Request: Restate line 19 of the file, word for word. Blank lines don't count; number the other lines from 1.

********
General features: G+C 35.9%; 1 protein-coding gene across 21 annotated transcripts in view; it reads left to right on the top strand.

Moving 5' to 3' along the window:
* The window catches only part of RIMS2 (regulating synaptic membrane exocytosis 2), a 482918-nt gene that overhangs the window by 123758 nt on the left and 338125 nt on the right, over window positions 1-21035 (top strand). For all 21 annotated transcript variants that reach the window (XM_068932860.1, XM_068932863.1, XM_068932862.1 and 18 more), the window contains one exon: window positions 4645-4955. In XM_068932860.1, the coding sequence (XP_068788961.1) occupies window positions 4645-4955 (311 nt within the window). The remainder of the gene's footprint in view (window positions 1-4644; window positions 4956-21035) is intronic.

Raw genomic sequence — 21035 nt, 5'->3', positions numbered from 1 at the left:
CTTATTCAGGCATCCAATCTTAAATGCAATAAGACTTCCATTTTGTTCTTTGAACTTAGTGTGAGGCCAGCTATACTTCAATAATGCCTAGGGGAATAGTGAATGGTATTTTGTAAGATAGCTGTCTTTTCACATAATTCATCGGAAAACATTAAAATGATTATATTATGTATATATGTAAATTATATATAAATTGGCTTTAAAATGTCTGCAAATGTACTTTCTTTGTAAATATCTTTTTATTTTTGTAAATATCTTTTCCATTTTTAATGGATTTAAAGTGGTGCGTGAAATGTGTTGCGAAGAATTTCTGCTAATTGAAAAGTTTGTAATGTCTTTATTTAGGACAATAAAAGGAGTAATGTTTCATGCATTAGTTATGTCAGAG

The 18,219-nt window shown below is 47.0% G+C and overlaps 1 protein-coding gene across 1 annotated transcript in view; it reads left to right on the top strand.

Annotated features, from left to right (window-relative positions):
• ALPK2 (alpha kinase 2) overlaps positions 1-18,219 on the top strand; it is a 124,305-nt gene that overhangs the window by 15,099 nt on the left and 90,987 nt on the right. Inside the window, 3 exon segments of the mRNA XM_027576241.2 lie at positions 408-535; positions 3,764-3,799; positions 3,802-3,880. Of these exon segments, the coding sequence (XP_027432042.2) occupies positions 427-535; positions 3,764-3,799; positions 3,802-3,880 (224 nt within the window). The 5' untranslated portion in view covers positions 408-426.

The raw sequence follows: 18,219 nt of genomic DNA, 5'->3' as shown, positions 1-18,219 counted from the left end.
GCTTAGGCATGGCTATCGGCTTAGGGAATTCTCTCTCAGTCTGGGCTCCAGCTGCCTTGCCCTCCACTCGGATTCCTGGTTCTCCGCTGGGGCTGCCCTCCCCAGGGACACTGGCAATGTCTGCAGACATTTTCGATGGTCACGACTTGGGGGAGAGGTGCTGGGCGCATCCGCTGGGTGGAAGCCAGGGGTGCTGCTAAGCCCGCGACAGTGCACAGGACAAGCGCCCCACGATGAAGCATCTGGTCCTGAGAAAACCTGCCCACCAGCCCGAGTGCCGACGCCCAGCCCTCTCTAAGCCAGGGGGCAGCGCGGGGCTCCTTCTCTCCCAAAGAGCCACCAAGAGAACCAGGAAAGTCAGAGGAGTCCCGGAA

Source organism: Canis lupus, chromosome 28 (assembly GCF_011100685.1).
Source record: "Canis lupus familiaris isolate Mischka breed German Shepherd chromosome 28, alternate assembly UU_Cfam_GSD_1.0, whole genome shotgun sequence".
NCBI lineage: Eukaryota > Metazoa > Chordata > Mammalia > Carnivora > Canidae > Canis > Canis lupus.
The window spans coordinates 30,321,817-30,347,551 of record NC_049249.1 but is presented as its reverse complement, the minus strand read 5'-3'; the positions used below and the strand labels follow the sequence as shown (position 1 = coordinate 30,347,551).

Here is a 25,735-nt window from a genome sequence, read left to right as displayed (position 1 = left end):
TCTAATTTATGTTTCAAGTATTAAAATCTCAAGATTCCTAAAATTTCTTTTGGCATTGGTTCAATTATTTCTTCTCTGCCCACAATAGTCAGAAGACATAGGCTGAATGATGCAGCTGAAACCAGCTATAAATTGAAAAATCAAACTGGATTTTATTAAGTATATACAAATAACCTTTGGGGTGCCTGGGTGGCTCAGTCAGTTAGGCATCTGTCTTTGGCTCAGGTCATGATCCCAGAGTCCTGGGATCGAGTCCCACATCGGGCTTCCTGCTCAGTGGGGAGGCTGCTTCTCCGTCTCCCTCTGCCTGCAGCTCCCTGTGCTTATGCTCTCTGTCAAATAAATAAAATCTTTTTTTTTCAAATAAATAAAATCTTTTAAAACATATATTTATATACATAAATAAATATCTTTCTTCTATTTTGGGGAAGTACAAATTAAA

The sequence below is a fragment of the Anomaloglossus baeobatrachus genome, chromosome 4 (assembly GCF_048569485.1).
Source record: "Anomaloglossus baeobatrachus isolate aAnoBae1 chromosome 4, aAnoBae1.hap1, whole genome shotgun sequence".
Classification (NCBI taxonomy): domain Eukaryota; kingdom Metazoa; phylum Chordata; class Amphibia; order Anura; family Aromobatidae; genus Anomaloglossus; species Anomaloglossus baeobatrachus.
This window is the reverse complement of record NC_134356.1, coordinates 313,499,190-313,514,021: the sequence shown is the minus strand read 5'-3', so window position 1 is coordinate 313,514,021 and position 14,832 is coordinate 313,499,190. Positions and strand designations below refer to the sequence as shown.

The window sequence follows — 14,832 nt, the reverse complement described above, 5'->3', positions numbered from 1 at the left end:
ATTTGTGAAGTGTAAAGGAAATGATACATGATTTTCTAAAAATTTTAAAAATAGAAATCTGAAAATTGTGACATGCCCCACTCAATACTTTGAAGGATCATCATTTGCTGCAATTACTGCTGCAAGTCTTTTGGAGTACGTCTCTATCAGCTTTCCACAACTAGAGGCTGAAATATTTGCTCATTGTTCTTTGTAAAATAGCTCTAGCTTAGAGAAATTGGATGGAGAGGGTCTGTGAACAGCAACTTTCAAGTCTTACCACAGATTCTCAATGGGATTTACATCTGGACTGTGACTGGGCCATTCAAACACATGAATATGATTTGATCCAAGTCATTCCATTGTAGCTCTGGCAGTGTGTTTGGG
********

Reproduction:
Classification (NCBI taxonomy): domain Eukaryota; kingdom Metazoa; phylum Chordata; class Amphibia; order Anura; family Aromobatidae; genus Anomaloglossus; species Anomaloglossus baeobatrachus.